Actor Mrunal Kulkarni remarks, "There is a lot of content and variety in Marathi films. A lot of bold subjects have been handled well by them. They carry a lot of substance." But, she adds, "We need to start watching a lot more Marathi films. Until we see the films ourselves, we will never be able to appreciate them when they are sent to the Oscars."
With outstanding contribution and efforts from different producers and directors of the Mumbai film industry, Marathi cinema relatively outshined other Indian film industries such as Bollywood in the first quarter of 2010 in box office collections and critical appreciation.10
Marathi cinema received critical acclaim in 2004 with the film Shwaas bagging the Golden Lotus National Award.11 It was India's official entry to the 77th Academy Awards, and it won the President's medal for best film, beating Bollywood's prolific output with quality.12 Shwaas was the second Marathi film to win the President's Medal after Shyamchi Aai (1950).
The Maharashtra state government has begun to issue grants to Marathi film (between 1.5 and 3.0 million rupees). After the success of Shwaas, Indian media players like Shringar Films and Zee Telefilms are exhibiting a re-emerging interest in Marathi cinema. The growing popularity of Marathi television (notably Zee Marathi and ETV Marathi) has also helped to popularize older Marathi cinema and promote the genre. Zee Talkies, a 24 hour channel dedicated to Marathi movies, has been introduced.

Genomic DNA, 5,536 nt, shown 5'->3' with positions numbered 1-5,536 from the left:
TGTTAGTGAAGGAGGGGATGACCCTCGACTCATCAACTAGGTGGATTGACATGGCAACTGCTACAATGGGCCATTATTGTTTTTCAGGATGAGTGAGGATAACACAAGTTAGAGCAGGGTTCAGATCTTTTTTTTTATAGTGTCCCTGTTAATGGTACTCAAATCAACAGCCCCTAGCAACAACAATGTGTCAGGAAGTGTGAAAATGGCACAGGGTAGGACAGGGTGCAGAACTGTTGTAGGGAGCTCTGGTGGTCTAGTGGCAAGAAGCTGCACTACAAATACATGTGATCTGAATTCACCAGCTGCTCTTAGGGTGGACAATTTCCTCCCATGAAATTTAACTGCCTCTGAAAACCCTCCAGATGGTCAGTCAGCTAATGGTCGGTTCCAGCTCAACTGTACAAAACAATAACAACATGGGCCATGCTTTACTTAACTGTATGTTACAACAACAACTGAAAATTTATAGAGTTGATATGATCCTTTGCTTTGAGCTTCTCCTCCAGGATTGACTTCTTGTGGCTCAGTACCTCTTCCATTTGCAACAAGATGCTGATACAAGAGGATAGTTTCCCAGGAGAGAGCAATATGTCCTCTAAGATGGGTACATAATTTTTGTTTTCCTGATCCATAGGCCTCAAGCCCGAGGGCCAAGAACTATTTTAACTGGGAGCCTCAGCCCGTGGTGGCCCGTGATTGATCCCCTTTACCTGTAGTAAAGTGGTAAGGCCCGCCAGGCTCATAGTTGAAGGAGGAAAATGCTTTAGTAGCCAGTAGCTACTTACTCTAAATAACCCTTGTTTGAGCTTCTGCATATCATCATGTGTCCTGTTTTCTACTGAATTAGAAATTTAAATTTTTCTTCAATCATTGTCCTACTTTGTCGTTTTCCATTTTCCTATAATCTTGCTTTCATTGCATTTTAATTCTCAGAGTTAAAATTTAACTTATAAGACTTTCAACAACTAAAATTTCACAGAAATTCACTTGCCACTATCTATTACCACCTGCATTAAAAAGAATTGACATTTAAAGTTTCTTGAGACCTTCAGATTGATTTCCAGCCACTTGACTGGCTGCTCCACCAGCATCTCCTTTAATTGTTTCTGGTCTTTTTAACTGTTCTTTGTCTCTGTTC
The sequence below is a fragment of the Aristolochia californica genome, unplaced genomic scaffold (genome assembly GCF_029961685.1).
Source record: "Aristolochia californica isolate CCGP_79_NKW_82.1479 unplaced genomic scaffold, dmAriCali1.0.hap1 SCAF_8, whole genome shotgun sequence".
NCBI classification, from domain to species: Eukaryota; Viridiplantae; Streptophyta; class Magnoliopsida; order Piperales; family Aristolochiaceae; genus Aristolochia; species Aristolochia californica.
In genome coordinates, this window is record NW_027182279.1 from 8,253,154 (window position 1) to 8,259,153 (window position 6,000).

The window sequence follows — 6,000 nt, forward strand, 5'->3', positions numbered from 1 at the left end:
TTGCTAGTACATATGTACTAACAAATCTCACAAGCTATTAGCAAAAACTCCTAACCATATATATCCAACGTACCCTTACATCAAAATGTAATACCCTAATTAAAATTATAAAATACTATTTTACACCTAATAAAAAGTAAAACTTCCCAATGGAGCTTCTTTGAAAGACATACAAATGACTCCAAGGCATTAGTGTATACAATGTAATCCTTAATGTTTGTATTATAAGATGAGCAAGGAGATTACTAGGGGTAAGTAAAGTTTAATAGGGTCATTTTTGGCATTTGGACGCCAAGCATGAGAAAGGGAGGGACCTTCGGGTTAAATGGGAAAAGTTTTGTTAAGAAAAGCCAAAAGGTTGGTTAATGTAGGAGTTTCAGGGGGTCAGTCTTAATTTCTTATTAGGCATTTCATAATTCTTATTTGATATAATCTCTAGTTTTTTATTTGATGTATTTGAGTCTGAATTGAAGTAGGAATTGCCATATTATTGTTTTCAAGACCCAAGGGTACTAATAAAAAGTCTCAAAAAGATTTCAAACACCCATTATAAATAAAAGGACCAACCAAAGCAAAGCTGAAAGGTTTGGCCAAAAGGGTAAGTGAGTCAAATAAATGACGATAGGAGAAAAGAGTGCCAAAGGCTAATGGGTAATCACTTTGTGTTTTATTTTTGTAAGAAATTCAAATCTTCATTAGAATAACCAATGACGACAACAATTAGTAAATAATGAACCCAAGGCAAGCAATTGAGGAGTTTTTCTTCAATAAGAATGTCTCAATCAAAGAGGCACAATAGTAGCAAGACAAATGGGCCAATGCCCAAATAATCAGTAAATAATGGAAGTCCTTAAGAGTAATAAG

In 2009, Marathi film Harishchandrachi Factory (With budget Rs. 6 Crore), depicting the struggle of Dadasaheb Phalke in making Raja Harishchandra in 1913, India's first feature film, directed by theatre-veteran Paresh Mokashi was selected as India's official entry to Academy Award in the Best Foreign Language Film Category, making it the second Marathi film, after Shwaas, to receive this honour.131415
In the year 2009 released the blockbuster musical movie Natarang, which got both commercial and critical applause and has served as a path-breaking movie for Marathi cinema in many ways.
Since the new decade beginning in 2010, several contemporary Marathi artistic films released including Umesh Vinayak Kulkarni's Vihir and Deool, and Nagraj Manjule's Fandry and have given a new direction to Marathi films for the future.
|1963||Maza Hoshil Ka||L.B.Thakur||Damien koopt kaasbij de kerstman|
|1964||Sant Nivrutti dnyandev||Vinayak Sarasvate & Bal Chavan|
|1965||Lakshmi Aali Ghara||Madhav Shinde|
|1967||Pawnakanthcha Dhondi||Vinayak Thakur|
|1970||Apradh||Sharad Pilgaonkar||Ramesh Deo|
|1971||Shantata! Court Chaloo Ahe||Satyadev Dubey & Govind Nihalani|
|1972||Kunku Mazhe Bhagyache||Pradeep eknath nehete|
|1973||Andhala Marto Dola||Dada Kondke|
|1974||Sugandhi Katta||Not Awarded||Shreeram Lagoo (Sugandhi Katta)||Sarla Yevlekar (Sugandhi Katta)|
|1975||Samna||Jabbar Patel (Samna)||Shreeram Lagoo (Samna)||Sandhya (Chandanachi Choli Ang Ang Jali)|
|1976||Aaram Haram Aahe||Vasant Joglekar (Ha Khel Saavlyancha)||Ravindra Mahajani (Zunj)||Asha Kale (Ha Khel Saavlyancha)|
|1977||Naon Mothan Lakshan Khotan||Murlidhar Kapdi (Naon Mothan Lakshan Khotan)||Shreeram Lagoo (Bhingree)||Usha Chavan (Naon Mothan Lakshan Khotan)|
|1978||Devki Nandan Gopala||Jabbar Patel (Jait Re Jait)||Yashwant Dutt (Bhairu Pahilwan Ki Jai)||Smita Patil (Jait Re Jait)|